I had a k98 that was duffle cut, I was able to find a forearm portion on this web site and then a good friend did the work for me (cost ~$100 for the work). Blended the laminations so the cut could only be seen from the bottom of the stock. The guy is a true wizard, he even re-barreled a G/K43 for me and he has completed many a saving grace project for me. Truly lucky as he usually finishes projects within 1-4 weeks.

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    Quote Originally Posted by agentcq View Post
    Laminate stocks are easier to blend and patch than standard wood stocks if you have the right person doing it.
    I had a k98 that was duffle cut, I was able to find a forearm portion on this web site and then a good friend did the work for me (cost ~$100 for the work). Blended the laminations so the cut could only be seen from the bottom of the stock. The guy is a true wizard, he even re-barreled a G/K43 for me and he has completed many a saving grace project for me. Truly lucky as he usually finishes projects within 1-4 weeks.
    Sounds like this is the "go to " guy.
    Money well spent! I'd sure like to see close ups of his work.

  9. #9
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    Quote Originally Posted by Tiger 2 Tank View Post
    I’m sorry but I don’t have any suggestions for your project. I was wondering if I could get the serial number and the maker and year code? I have an extensive G/K.43 listing on each maker and I was wondering if I could add this one.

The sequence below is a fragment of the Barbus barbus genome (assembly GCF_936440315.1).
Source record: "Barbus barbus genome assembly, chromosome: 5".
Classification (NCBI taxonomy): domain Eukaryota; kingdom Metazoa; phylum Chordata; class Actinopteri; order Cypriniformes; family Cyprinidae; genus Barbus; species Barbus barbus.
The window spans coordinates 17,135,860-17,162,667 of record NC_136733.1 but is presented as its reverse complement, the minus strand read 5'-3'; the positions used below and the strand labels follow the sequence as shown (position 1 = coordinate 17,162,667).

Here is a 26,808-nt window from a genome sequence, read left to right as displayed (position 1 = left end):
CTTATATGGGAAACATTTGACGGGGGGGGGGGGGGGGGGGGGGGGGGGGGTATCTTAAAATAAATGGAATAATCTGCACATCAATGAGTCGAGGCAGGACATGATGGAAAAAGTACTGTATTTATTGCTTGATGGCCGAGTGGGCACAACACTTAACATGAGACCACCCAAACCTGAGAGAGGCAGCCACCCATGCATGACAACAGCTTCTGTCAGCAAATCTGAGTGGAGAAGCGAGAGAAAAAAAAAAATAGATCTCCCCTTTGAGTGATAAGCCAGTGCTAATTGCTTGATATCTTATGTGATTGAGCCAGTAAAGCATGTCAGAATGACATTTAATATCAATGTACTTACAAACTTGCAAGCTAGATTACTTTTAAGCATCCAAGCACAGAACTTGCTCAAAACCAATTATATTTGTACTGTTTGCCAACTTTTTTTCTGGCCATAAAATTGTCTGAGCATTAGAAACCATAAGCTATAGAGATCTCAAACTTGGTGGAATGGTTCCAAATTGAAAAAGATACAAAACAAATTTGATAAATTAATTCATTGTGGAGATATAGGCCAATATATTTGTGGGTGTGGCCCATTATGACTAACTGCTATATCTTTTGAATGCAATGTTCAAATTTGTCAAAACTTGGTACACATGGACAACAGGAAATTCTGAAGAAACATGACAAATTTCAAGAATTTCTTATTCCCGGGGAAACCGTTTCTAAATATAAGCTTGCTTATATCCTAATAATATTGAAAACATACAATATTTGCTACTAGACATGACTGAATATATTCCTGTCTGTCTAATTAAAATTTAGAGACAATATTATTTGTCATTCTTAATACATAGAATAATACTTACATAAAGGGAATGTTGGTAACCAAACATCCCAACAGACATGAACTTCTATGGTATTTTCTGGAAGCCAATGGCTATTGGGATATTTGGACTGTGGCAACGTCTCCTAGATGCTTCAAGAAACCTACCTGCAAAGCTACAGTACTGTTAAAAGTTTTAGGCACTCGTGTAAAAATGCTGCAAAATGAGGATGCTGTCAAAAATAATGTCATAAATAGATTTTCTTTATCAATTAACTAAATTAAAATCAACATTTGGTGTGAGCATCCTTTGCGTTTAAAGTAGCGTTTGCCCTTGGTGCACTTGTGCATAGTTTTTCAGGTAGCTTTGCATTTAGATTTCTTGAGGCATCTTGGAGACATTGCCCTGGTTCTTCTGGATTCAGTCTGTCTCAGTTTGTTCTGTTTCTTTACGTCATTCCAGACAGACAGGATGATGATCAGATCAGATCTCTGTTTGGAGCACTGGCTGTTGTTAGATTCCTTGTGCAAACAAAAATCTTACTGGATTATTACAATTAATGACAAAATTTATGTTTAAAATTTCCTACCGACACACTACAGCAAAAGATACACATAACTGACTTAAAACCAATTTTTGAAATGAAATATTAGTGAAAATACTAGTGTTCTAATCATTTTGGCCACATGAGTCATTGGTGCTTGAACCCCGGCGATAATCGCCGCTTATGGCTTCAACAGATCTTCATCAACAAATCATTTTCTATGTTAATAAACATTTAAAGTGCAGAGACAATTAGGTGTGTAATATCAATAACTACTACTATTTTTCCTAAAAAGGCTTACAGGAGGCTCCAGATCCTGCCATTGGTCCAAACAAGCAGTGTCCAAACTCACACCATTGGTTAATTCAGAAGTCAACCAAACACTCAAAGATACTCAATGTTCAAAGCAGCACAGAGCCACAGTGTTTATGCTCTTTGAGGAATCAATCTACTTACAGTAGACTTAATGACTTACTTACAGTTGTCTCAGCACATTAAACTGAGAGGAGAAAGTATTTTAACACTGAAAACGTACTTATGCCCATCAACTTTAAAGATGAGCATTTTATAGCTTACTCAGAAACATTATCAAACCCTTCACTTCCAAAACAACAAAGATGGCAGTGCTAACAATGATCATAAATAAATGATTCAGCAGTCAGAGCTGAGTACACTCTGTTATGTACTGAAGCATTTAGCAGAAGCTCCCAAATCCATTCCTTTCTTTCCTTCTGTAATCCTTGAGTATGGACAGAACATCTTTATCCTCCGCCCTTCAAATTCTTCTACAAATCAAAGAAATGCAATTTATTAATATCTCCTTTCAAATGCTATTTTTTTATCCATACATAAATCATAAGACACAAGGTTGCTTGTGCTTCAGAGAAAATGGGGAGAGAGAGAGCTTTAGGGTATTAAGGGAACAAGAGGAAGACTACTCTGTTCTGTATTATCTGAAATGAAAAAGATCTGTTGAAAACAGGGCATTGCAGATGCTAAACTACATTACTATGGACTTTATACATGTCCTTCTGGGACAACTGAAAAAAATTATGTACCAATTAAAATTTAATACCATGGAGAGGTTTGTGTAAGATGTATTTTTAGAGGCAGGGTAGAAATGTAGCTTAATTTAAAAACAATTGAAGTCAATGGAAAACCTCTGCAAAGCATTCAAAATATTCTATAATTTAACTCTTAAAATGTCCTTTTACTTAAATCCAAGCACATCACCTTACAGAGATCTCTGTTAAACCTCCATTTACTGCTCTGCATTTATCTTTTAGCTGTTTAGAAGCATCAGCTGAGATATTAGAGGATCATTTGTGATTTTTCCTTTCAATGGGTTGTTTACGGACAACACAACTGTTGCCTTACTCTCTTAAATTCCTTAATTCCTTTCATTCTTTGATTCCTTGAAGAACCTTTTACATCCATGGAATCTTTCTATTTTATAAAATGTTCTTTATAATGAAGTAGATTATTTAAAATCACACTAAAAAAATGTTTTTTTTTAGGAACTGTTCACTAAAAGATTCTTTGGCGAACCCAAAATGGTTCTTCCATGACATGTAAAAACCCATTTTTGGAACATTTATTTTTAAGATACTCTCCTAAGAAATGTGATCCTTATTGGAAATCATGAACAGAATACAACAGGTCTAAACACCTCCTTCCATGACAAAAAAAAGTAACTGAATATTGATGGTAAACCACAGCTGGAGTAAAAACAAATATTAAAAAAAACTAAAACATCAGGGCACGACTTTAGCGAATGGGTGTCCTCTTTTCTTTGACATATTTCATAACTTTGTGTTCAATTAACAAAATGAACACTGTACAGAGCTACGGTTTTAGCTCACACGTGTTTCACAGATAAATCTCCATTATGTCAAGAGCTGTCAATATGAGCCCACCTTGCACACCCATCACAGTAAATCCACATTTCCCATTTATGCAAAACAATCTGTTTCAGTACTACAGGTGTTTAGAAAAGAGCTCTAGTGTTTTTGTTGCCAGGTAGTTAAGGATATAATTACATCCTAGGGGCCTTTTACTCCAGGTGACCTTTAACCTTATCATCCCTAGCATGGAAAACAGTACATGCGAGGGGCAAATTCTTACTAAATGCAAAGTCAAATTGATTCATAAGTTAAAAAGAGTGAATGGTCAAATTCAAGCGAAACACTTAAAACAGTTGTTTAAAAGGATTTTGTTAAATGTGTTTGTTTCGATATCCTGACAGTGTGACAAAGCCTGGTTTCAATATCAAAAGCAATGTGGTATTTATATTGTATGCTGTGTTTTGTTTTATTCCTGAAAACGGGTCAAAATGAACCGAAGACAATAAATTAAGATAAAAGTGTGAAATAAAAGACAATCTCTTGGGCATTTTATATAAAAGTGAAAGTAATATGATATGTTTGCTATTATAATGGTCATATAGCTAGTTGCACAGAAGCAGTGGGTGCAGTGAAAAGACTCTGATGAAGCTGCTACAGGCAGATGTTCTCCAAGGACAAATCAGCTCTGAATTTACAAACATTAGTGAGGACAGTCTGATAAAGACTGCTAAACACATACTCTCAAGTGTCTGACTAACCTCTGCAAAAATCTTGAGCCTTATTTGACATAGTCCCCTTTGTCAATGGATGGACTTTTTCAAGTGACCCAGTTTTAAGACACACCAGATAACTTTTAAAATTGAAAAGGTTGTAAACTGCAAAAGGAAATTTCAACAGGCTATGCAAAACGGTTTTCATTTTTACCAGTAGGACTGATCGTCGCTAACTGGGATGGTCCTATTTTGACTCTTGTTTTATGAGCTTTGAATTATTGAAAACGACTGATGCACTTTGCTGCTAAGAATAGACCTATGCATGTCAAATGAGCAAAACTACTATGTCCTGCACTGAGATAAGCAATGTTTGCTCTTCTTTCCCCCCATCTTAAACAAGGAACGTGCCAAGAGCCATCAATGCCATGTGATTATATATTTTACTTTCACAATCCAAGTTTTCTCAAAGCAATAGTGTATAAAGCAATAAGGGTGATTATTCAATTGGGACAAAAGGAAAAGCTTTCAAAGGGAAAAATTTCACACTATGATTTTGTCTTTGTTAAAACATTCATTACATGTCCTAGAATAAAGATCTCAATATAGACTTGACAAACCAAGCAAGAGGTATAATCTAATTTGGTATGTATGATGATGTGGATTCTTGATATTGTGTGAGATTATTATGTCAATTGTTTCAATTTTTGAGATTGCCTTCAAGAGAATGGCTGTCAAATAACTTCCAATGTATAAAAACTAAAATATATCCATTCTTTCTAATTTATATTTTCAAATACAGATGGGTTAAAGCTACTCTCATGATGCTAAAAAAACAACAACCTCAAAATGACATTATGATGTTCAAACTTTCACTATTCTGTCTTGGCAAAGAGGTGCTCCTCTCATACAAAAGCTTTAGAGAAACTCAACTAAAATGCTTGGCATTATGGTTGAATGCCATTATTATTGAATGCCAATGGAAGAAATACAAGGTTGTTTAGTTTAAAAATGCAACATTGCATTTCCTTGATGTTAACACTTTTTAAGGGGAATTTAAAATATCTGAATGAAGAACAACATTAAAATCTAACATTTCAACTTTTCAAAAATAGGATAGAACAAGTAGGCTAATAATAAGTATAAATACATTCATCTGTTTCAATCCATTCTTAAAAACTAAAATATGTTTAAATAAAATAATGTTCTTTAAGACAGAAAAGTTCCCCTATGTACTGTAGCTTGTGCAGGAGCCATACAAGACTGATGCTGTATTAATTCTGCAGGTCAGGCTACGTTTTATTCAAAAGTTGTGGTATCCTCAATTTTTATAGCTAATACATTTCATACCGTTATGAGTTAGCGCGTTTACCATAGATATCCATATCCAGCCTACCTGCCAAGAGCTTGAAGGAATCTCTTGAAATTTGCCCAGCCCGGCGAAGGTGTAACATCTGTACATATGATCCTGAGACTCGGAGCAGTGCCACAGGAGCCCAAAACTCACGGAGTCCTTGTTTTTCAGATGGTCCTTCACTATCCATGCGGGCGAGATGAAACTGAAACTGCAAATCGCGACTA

I pulled it apart to get some grease off of it. The metal finish other than the Butt cap is in good shape. The trigger guard assembly has some surface rust on it but nothing terrible. The stock has been sanded and given a coat of some type of stain to try and match the ceramic paste they used to fill the duffel cut area. The only stock marking I can see if a faint serial on bottom of butt stock which seems to match the receiver but its only 2 readable numbers of 4. The serial of the receiver and the bolt don't match but they are strangely close.IMG_0476.jpgIMG_0477.jpg

  10. #10
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    So I used some soap and water to get the crud off the wood and this is what I have.. you can see the stain someone used to try to blend the repair Also, under the putty was a couple of stacked pieces of plywood screwed to the stock with 4 screws of ridiculous size that I would say are 40's-50's vintage and all 4 are different from each other.. but I was able to get it off without further damage leaving just what is left of the original stock (Makes me wonder where the heck he lost the part he cut off) .. So now I'm going to give my friend the report on what he has and what he doesn't have. The bolt and receiver are off by about 100 serials but visually the finish/wear looks identical. I don't know where the guy my friend got it from (he would not have been old enough for it to have been his bring back) but it sat in his basement since the 70's with a dozen other C&R types and he definitely did not do the work on it. The stock was cut and was sanded.. there is a serial number with a couple numbers barely visible on the very bottom of stock about even with the sling cut There is damage on the rear of bolt carrier as seen below. The butt cup is really roached but original with the red primer inside but severe exterior pitting unfortunately from where it touched the concrete floor for decades. So if he plans to keep it its going to need minor armorer work to modify the gas system and fix/replace the damage if he wants to shoot it plus graft on a K98 stock to repair it. If he wants to sell it would it be better to leave it as is (not repairing wood) and tell him to offer it it in that form rather than doing a wood repair that a buyer might have wanted done differently? And while it is a pretty cool weapon I would take a Garand over it all day, every day and it would not even be a close contest. ;)